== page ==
Associate Professor of Medicine, Harvard Medical School, Brigham and Women’s Hospital and Broad Institute of MIT and Harvard
Anna Greka’s lab is broadly interested in how cells cope with challenges that disrupt the mechanisms that keep them in balance. Her team of scientists specializes in deciphering how exactly these malfunctioning mechanisms lead to disease, and how this knowledge can be harnessed to gain deeper biological insights and develop new therapeutic strategies.
In her Cure Alzheimer’s Fund-supported research, Dr. Greka seeks to determine how exposure to specific lipids (fats) called free fatty acids exacerbates the genetic risk for Alzheimer’s disease—and why microglia, the brain’s immune cells, are vulnerable to these lipids. Her lab uses CRISPR gene editing to manipulate genes of interest in microglia to identify potential new drug targets for Alzheimer’s disease.
One of the most exciting moments of Dr. Greka’s scientific career was making a discovery that both shifts our understanding about a fundamental biological process, such as the handling of misfolded proteins inside cells, and simultaneously changes the way we approach treatment for devastating diseases called proteinopathies.
“Cure Alzheimer’s Fund support sparked a collaboration between two investigators who…study two totally different topics: Beth Stevens, who studies immune cells in the brain, and my lab, which has been working on…membrane proteins with a focus on kidney biology. Together we teamed up to think about Alzheimer’s disease from a new perspective. We are so grateful for this flexible support from Cure Alzheimer’s Fund that may allow us to gain new insights by bringing into the field investigators like me who are not traditional neurodegenerative disease researchers.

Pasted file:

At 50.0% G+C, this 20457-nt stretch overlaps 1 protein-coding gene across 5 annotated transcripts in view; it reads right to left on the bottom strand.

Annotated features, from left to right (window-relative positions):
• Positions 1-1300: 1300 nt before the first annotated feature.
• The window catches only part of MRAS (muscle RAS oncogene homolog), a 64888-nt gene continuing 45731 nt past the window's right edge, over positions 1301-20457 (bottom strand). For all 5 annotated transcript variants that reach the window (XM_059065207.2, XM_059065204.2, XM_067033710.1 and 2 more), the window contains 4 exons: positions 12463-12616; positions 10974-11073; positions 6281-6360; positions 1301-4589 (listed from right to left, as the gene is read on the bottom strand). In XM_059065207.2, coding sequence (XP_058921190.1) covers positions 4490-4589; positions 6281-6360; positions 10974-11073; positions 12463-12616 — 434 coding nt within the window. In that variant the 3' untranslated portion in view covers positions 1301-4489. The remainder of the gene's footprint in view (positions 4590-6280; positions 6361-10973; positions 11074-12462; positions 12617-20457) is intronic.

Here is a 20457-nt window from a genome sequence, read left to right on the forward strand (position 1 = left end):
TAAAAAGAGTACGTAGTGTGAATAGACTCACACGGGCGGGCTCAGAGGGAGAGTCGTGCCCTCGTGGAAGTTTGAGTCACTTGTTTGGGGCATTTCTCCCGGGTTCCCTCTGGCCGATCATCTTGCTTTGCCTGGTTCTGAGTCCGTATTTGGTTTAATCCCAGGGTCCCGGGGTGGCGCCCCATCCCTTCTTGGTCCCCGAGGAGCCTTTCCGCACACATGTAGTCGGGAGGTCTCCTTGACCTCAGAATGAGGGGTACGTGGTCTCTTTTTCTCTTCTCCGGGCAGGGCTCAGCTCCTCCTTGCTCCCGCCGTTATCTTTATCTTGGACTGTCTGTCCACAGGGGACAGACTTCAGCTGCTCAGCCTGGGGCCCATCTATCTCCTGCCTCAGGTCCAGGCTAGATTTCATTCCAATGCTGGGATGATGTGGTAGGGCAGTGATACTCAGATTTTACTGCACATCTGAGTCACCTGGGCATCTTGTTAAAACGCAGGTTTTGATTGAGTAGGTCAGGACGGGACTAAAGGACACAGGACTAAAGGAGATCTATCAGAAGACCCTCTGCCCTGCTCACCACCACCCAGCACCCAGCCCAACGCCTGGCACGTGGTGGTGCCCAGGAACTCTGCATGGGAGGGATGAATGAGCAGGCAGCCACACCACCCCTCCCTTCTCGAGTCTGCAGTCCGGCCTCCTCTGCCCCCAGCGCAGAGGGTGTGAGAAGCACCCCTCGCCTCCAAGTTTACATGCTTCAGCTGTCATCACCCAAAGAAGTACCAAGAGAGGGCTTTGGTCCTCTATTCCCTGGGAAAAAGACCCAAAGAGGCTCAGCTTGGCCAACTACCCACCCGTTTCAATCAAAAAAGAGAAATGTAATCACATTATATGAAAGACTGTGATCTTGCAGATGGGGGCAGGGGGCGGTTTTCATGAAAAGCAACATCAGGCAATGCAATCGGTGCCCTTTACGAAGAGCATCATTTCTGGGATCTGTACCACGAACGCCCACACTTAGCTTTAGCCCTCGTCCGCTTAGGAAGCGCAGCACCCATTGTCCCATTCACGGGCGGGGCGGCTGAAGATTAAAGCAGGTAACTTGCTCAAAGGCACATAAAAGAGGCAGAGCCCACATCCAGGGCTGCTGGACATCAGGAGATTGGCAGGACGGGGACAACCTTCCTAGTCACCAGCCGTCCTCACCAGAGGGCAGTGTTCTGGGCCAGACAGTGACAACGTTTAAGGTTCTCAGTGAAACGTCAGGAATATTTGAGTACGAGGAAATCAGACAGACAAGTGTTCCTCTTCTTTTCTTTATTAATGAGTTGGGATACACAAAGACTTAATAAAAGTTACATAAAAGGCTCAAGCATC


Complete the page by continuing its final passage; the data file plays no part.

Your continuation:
“(It is) a new gold era in biomedicine. Using computer-controlled robotic systems, artificial intelligence, powerful screening tools and unprecedented capabilities in gene editing, we can now hope to achieve answers to pressing scientific questions at a remarkably fast pace. At the same time, we must never forget that patients are the most important stakeholders for everything we do. We, the scientists, must serve as responsible stewards of the awesome power of biomedicine, and make sure we partner closely with our patients and the general public at every step of this journey to cure human diseases.”
Read this profile in STAT News about what inspired Dr. Greka to become a kidney doctor, and how the “molecular sleuthing” of her mostly female lab team led to a breakthrough discovery in kidney disease that may have applications to neurodegenerative diseases.
Watch Dr. Greka’s 2021 talk at the World Medical Innovation Forum about how protein dysfunction leads to disease, and her work building targeted therapies to treat them.
To learn more about the Greka Lab, click here.